‘A team is only as strong as its weakest link’. This is something that is epitomized by a football team. Each and every individual on the field needs to be on the same page with each other on the strategy at all points of the game to pull out a win and be successful.
In my last article I painted an outline about the sport that is American football, the objective of the game and just about scratched the surface at understanding the NFL organization. But, this is just the first piece of the puzzle. Moving forward, I will try and break down the finer aspects of the game starting with the three basic facets of each team – Offense, Defense and Special teams.
Nature of the Sport
American football is a very physically demanding sport and requires a combination of power, speed and toughness. At first sight, it might even resemble a scene at the sprawling coliseum in Rome with bloodthirsty gladiators fighting for blood and half-drunk spectators egging them on – ring a bell?
However, American football requires its fair share of mental skills and tactical acumen in order to succeed at the highest level. The prime example of this is something called the ‘Wonderlic test’ which is administered to every player as they enter the professional leagues from college. This is a cognitive ability test which measures your learning and problem solving abilities on the playing field.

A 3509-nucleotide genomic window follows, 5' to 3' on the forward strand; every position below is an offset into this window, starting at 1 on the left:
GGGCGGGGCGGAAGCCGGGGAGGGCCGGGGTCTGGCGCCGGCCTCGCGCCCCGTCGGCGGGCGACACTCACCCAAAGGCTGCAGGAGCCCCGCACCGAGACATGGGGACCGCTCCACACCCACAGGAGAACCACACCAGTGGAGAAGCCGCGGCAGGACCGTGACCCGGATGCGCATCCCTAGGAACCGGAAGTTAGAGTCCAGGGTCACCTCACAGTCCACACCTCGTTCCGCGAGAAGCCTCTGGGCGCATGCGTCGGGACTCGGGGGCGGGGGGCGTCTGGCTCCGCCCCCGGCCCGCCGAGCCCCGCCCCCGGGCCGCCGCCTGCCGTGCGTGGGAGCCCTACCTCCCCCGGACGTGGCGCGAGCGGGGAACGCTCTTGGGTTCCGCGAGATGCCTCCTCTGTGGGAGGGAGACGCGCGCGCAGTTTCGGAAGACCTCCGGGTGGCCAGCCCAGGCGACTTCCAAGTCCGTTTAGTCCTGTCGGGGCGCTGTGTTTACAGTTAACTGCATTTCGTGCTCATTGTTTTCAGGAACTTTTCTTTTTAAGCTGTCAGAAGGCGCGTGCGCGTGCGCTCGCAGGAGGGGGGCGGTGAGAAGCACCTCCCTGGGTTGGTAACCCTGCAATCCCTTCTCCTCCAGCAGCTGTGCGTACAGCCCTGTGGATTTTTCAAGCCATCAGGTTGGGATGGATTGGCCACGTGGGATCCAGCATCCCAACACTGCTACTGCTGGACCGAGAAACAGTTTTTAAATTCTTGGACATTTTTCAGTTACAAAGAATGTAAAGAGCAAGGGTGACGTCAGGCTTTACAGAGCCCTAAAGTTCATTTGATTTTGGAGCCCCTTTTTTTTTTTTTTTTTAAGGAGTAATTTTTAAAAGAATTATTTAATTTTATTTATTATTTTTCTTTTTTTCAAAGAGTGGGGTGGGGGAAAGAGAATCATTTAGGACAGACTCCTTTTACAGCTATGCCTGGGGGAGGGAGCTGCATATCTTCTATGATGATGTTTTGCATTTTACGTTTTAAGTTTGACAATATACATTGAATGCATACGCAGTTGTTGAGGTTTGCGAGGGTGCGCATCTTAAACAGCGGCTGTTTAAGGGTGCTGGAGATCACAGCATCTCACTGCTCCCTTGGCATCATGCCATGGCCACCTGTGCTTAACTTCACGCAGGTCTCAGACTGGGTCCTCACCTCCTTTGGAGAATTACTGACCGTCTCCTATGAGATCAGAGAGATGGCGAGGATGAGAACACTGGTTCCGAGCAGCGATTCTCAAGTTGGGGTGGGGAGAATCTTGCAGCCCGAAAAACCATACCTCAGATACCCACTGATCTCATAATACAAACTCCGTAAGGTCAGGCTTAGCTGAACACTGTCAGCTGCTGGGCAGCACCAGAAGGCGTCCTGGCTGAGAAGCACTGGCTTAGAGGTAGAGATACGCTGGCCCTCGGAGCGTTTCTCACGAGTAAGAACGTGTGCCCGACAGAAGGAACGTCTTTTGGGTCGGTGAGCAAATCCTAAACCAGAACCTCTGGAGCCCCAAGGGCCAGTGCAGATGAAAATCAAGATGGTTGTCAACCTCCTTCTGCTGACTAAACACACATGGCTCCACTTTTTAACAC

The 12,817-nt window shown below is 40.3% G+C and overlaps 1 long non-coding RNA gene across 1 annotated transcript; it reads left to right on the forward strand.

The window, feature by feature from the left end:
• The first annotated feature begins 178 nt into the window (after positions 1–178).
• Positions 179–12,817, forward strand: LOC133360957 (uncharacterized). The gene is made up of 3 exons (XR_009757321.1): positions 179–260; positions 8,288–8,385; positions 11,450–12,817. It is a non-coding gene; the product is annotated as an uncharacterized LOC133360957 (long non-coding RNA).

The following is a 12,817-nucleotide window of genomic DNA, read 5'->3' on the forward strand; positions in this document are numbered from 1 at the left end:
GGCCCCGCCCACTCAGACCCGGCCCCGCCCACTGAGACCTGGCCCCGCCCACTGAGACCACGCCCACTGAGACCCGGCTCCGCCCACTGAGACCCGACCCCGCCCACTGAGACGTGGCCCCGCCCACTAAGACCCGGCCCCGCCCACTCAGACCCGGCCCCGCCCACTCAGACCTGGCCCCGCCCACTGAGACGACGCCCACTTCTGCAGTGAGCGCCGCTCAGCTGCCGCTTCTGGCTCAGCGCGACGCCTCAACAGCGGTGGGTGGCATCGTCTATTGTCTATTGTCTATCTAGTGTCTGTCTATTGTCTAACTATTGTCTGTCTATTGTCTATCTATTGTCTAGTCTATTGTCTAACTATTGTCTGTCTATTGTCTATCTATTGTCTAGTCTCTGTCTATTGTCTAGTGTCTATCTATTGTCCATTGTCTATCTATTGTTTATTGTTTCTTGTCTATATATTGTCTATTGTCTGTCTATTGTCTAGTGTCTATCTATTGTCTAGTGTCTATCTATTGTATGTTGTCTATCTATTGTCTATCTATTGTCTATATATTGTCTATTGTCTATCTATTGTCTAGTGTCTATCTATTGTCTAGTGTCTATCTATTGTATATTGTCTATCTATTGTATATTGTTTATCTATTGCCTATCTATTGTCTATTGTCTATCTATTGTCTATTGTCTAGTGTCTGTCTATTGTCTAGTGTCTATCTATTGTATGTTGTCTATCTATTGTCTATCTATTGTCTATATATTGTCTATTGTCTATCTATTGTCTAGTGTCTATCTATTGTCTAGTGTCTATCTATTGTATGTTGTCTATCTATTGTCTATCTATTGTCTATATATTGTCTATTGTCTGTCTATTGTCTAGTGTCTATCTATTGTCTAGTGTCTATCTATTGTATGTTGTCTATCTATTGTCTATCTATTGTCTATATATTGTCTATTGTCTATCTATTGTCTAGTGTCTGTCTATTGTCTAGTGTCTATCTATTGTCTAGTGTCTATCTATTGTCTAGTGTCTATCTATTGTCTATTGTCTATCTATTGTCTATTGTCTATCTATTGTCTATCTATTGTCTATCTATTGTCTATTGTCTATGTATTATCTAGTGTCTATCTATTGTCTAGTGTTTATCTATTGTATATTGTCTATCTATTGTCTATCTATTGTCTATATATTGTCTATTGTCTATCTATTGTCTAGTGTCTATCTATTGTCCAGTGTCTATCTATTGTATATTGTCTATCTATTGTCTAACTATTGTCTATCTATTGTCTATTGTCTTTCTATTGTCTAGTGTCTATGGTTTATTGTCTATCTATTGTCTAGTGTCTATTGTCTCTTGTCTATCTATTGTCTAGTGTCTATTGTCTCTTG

The very fact that you have 22 players on the field at one time, each with a specific role in the team adds a new dimension of complexity to the sport altogether. This is one among the many reasons why American Football has piqued the interest of sports fans all over the world and is fast growing into a global phenomenon.
Before we get into the nitty-gritty details about the offense, it is important to understand the playing field to provide some context to the player roles on the team.
Sideline – The sideline is the 6-foot-wide (1.8-meter-wide) boundary line that runs the length of the field on either side.
End line – The end line is a 6-foot-wide boundary line that connects the two parallel sidelines. The end line and sideline compose the rectangular shape of the field. Two pylons flank the end of the end line.
End zone – The end zones are two 10-yard-wide (9-meter-wide) areas at each end of the field inside the end line. The end zone behind a team is their end zone, and the end zone ahead is the opponent’s. Each team scores 6 points when they take the ball into the opponent’s end zone.